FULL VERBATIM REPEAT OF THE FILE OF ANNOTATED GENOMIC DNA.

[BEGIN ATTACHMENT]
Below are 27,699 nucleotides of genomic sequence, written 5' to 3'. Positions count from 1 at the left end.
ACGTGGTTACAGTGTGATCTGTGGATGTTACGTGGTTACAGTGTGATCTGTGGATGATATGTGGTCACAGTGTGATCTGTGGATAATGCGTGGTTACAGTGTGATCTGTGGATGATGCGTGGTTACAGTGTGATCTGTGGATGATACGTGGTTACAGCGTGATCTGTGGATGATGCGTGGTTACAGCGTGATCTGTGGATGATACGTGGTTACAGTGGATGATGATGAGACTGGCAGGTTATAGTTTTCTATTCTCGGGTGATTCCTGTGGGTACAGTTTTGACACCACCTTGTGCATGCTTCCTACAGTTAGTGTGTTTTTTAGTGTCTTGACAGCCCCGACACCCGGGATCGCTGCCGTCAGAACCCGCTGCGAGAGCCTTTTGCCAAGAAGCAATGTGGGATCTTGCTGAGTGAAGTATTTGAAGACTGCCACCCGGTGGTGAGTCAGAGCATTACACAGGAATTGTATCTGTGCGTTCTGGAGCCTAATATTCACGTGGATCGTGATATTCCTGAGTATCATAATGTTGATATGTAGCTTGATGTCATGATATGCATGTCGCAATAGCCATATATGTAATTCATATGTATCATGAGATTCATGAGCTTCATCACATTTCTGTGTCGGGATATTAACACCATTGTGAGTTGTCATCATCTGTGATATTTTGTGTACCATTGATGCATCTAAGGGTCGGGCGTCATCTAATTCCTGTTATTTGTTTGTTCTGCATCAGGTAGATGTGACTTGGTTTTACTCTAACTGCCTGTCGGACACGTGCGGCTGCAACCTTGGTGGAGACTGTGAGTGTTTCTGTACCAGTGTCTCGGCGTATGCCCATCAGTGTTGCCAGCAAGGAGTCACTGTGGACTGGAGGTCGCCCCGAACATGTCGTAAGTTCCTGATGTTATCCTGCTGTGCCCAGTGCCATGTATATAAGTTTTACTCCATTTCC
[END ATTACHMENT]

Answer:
Below are 27,699 nucleotides of genomic sequence, written 5' to 3'. Positions count from 1 at the left end.
ACGTGGTTACAGTGTGATCTGTGGATGTTACGTGGTTACAGTGTGATCTGTGGATGATATGTGGTCACAGTGTGATCTGTGGATAATGCGTGGTTACAGTGTGATCTGTGGATGATGCGTGGTTACAGTGTGATCTGTGGATGATACGTGGTTACAGCGTGATCTGTGGATGATGCGTGGTTACAGCGTGATCTGTGGATGATACGTGGTTACAGTGGATGATGATGAGACTGGCAGGTTATAGTTTTCTATTCTCGGGTGATTCCTGTGGGTACAGTTTTGACACCACCTTGTGCATGCTTCCTACAGTTAGTGTGTTTTTTAGTGTCTTGACAGCCCCGACACCCGGGATCGCTGCCGTCAGAACCCGCTGCGAGAGCCTTTTGCCAAGAAGCAATGTGGGATCTTGCTGAGTGAAGTATTTGAAGACTGCCACCCGGTGGTGAGTCAGAGCATTACACAGGAATTGTATCTGTGCGTTCTGGAGCCTAATATTCACGTGGATCGTGATATTCCTGAGTATCATAATGTTGATATGTAGCTTGATGTCATGATATGCATGTCGCAATAGCCATATATGTAATTCATATGTATCATGAGATTCATGAGCTTCATCACATTTCTGTGTCGGGATATTAACACCATTGTGAGTTGTCATCATCTGTGATATTTTGTGTACCATTGATGCATCTAAGGGTCGGGCGTCATCTAATTCCTGTTATTTGTTTGTTCTGCATCAGGTAGATGTGACTTGGTTTTACTCTAACTGCCTGTCGGACACGTGCGGCTGCAACCTTGGTGGAGACTGTGAGTGTTTCTGTACCAGTGTCTCGGCGTATGCCCATCAGTGTTGCCAGCAAGGAGTCACTGTGGACTGGAGGTCGCCCCGAACATGTCGTAAGTTCCTGATGTTATCCTGCTGTGCCCAGTGCCATGTATATAAGTTTTACTCCATTTCC